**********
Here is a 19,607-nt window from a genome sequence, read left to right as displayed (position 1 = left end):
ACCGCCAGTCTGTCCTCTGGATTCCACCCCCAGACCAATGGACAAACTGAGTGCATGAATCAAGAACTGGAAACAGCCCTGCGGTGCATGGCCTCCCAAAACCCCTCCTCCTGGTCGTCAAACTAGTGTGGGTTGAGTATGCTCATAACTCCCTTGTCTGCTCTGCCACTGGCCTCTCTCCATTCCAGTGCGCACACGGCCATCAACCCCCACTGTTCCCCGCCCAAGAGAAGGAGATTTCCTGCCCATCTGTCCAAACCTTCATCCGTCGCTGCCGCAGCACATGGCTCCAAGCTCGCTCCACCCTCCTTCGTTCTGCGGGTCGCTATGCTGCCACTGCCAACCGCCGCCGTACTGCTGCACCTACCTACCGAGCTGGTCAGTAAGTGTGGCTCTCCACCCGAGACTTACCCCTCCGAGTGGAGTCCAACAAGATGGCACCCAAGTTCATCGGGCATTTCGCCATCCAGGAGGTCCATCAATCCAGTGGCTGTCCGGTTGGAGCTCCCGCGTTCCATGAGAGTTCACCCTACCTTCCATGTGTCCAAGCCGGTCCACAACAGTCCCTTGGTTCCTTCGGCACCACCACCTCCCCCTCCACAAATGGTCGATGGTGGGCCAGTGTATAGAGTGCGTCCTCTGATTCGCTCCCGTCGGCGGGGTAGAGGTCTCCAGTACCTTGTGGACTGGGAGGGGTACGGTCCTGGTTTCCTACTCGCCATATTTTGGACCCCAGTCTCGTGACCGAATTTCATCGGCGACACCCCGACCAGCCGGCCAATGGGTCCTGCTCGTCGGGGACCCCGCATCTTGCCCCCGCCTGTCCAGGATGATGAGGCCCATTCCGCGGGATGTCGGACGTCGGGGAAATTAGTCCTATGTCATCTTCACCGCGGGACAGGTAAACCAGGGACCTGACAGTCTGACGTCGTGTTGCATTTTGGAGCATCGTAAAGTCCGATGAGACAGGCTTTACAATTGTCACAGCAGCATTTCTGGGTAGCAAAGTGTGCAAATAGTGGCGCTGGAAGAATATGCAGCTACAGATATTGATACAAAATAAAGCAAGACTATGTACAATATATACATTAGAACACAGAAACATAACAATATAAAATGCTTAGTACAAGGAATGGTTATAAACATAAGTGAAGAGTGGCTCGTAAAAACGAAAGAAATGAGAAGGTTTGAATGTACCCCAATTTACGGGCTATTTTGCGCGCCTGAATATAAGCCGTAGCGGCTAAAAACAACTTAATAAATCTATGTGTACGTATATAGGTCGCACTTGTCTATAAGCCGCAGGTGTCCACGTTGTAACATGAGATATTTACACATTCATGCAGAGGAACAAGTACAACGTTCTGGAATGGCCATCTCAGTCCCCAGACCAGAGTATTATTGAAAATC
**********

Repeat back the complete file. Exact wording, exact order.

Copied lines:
Here is a 19,607-nt window from a genome sequence, read left to right as displayed (position 1 = left end):
ACCGCCAGTCTGTCCTCTGGATTCCACCCCCAGACCAATGGACAAACTGAGTGCATGAATCAAGAACTGGAAACAGCCCTGCGGTGCATGGCCTCCCAAAACCCCTCCTCCTGGTCGTCAAACTAGTGTGGGTTGAGTATGCTCATAACTCCCTTGTCTGCTCTGCCACTGGCCTCTCTCCATTCCAGTGCGCACACGGCCATCAACCCCCACTGTTCCCCGCCCAAGAGAAGGAGATTTCCTGCCCATCTGTCCAAACCTTCATCCGTCGCTGCCGCAGCACATGGCTCCAAGCTCGCTCCACCCTCCTTCGTTCTGCGGGTCGCTATGCTGCCACTGCCAACCGCCGCCGTACTGCTGCACCTACCTACCGAGCTGGTCAGTAAGTGTGGCTCTCCACCCGAGACTTACCCCTCCGAGTGGAGTCCAACAAGATGGCACCCAAGTTCATCGGGCATTTCGCCATCCAGGAGGTCCATCAATCCAGTGGCTGTCCGGTTGGAGCTCCCGCGTTCCATGAGAGTTCACCCTACCTTCCATGTGTCCAAGCCGGTCCACAACAGTCCCTTGGTTCCTTCGGCACCACCACCTCCCCCTCCACAAATGGTCGATGGTGGGCCAGTGTATAGAGTGCGTCCTCTGATTCGCTCCCGTCGGCGGGGTAGAGGTCTCCAGTACCTTGTGGACTGGGAGGGGTACGGTCCTGGTTTCCTACTCGCCATATTTTGGACCCCAGTCTCGTGACCGAATTTCATCGGCGACACCCCGACCAGCCGGCCAATGGGTCCTGCTCGTCGGGGACCCCGCATCTTGCCCCCGCCTGTCCAGGATGATGAGGCCCATTCCGCGGGATGTCGGACGTCGGGGAAATTAGTCCTATGTCATCTTCACCGCGGGACAGGTAAACCAGGGACCTGACAGTCTGACGTCGTGTTGCATTTTGGAGCATCGTAAAGTCCGATGAGACAGGCTTTACAATTGTCACAGCAGCATTTCTGGGTAGCAAAGTGTGCAAATAGTGGCGCTGGAAGAATATGCAGCTACAGATATTGATACAAAATAAAGCAAGACTATGTACAATATATACATTAGAACACAGAAACATAACAATATAAAATGCTTAGTACAAGGAATGGTTATAAACATAAGTGAAGAGTGGCTCGTAAAAACGAAAGAAATGAGAAGGTTTGAATGTACCCCAATTTACGGGCTATTTTGCGCGCCTGAATATAAGCCGTAGCGGCTAAAAACAACTTAATAAATCTATGTGTACGTATATAGGTCGCACTTGTCTATAAGCCGCAGGTGTCCACGTTGTAACATGAGATATTTACACATTCATGCAGAGGAACAAGTACAACGTTCTGGAATGGCCATCTCAGTCCCCAGACCAGAGTATTATTGAAAATC